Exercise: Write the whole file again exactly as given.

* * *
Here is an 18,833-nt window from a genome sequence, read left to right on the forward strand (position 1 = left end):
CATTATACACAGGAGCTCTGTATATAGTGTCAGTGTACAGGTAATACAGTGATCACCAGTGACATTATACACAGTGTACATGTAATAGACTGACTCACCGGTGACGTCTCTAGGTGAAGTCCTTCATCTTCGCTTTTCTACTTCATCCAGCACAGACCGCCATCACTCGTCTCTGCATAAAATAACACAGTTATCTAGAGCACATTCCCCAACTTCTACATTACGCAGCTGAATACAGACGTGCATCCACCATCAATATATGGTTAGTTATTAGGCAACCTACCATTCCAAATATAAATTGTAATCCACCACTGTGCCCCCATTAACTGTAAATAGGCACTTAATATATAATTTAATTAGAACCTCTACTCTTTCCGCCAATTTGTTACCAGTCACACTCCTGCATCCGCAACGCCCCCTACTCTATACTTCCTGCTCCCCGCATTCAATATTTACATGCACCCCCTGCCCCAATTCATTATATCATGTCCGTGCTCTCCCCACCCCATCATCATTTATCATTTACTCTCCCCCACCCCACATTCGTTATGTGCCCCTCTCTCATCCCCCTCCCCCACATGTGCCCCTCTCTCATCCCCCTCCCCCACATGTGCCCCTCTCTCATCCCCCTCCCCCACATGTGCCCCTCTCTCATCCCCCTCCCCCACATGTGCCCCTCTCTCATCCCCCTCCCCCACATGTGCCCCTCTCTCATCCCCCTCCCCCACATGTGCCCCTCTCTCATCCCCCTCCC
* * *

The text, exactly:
Here is an 18,833-nt window from a genome sequence, read left to right on the forward strand (position 1 = left end):
CATTATACACAGGAGCTCTGTATATAGTGTCAGTGTACAGGTAATACAGTGATCACCAGTGACATTATACACAGTGTACATGTAATAGACTGACTCACCGGTGACGTCTCTAGGTGAAGTCCTTCATCTTCGCTTTTCTACTTCATCCAGCACAGACCGCCATCACTCGTCTCTGCATAAAATAACACAGTTATCTAGAGCACATTCCCCAACTTCTACATTACGCAGCTGAATACAGACGTGCATCCACCATCAATATATGGTTAGTTATTAGGCAACCTACCATTCCAAATATAAATTGTAATCCACCACTGTGCCCCCATTAACTGTAAATAGGCACTTAATATATAATTTAATTAGAACCTCTACTCTTTCCGCCAATTTGTTACCAGTCACACTCCTGCATCCGCAACGCCCCCTACTCTATACTTCCTGCTCCCCGCATTCAATATTTACATGCACCCCCTGCCCCAATTCATTATATCATGTCCGTGCTCTCCCCACCCCATCATCATTTATCATTTACTCTCCCCCACCCCACATTCGTTATGTGCCCCTCTCTCATCCCCCTCCCCCACATGTGCCCCTCTCTCATCCCCCTCCCCCACATGTGCCCCTCTCTCATCCCCCTCCCCCACATGTGCCCCTCTCTCATCCCCCTCCCCCACATGTGCCCCTCTCTCATCCCCCTCCCCCACATGTGCCCCTCTCTCATCCCCCTCCCCCACATGTGCCCCTCTCTCATCCCCCTCCC